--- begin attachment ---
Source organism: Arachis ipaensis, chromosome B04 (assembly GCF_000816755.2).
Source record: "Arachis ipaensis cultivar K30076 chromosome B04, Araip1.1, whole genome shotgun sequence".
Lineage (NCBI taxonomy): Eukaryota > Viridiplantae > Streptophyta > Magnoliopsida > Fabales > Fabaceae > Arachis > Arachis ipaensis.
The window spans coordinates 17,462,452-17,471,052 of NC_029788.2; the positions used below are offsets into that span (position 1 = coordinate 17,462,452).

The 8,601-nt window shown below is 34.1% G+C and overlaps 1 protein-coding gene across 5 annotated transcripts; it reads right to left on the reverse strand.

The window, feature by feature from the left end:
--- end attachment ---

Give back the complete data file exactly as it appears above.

Source organism: Arachis ipaensis, chromosome B04 (assembly GCF_000816755.2).
Source record: "Arachis ipaensis cultivar K30076 chromosome B04, Araip1.1, whole genome shotgun sequence".
Lineage (NCBI taxonomy): Eukaryota > Viridiplantae > Streptophyta > Magnoliopsida > Fabales > Fabaceae > Arachis > Arachis ipaensis.
The window spans coordinates 17,462,452-17,471,052 of NC_029788.2; the positions used below are offsets into that span (position 1 = coordinate 17,462,452).

The 8,601-nt window shown below is 34.1% G+C and overlaps 1 protein-coding gene across 5 annotated transcripts; it reads right to left on the reverse strand.

The window, feature by feature from the left end: